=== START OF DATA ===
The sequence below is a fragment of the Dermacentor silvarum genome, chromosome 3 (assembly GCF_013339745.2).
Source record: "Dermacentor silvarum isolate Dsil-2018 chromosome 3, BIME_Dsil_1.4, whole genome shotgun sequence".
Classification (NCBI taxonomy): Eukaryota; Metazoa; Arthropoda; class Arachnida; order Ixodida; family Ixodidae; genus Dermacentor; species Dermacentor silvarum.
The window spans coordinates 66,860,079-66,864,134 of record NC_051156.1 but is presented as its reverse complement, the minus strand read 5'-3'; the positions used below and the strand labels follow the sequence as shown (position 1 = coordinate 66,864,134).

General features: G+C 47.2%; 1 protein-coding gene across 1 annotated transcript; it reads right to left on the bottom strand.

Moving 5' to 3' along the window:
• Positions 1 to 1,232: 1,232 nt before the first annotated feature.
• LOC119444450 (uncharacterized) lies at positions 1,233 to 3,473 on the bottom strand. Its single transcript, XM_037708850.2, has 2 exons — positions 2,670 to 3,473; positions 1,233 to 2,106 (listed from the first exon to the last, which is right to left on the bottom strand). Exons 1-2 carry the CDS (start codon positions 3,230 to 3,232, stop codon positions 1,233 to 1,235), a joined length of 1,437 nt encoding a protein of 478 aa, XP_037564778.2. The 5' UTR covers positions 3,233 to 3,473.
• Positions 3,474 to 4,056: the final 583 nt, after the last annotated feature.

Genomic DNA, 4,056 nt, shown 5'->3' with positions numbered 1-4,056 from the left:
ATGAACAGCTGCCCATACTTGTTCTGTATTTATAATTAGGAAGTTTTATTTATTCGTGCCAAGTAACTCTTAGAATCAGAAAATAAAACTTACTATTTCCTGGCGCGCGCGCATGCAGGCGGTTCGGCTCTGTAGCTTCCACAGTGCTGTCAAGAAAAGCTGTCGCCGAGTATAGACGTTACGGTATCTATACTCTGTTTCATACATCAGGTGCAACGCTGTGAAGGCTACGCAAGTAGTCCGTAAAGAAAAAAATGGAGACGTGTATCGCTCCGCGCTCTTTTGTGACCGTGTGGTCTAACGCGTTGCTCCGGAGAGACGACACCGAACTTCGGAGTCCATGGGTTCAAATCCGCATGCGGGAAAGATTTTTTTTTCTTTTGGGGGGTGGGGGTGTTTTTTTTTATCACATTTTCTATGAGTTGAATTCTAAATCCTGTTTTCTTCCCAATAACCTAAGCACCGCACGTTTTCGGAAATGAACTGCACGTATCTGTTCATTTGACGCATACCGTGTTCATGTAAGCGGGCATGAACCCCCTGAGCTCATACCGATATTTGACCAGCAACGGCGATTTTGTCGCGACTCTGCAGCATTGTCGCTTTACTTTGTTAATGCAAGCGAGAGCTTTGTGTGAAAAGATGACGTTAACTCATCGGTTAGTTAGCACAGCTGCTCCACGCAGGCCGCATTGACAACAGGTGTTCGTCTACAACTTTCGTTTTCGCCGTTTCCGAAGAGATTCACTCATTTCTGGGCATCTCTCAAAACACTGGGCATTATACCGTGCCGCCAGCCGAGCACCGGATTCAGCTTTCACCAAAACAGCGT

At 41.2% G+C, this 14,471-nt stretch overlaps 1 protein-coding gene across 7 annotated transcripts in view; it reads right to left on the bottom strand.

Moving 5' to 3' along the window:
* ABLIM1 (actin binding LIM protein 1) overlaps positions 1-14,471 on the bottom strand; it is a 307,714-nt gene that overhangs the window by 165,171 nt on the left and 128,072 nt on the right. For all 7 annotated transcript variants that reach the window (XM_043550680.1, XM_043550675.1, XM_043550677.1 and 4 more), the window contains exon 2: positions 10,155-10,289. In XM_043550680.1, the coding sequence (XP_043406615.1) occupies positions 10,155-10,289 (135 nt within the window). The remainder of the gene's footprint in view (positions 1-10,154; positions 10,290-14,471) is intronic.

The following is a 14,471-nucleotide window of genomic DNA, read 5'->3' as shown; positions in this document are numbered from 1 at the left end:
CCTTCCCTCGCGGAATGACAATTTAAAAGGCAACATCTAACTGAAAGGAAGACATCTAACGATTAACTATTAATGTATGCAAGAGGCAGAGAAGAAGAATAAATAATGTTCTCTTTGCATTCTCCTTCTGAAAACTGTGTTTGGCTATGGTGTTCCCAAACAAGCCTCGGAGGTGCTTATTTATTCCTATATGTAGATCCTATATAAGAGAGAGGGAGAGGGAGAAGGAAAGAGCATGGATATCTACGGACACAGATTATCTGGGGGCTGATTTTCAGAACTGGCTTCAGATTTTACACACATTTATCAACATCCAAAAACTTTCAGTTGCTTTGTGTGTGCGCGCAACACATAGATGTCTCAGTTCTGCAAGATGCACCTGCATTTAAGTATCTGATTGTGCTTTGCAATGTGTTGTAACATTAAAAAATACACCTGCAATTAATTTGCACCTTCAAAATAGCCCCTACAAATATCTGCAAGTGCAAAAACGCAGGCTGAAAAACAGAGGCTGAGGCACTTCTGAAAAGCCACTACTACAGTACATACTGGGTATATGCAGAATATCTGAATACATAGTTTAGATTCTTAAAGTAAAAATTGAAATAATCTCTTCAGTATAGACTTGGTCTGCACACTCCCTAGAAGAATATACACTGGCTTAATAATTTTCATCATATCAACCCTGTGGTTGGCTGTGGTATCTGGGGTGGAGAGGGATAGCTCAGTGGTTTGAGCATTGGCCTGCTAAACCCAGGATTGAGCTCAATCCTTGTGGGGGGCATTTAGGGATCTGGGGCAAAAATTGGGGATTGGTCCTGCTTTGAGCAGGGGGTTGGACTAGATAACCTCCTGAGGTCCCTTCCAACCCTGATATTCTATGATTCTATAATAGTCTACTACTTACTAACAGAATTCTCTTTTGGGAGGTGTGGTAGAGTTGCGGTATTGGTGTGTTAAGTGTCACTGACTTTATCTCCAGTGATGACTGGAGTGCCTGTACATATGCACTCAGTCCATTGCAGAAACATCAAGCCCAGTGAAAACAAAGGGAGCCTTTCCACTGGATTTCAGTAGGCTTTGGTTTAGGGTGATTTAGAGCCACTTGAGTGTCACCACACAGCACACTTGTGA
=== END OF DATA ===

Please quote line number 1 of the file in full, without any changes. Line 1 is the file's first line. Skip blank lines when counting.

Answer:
The sequence below is a fragment of the Dermacentor silvarum genome, chromosome 3 (assembly GCF_013339745.2).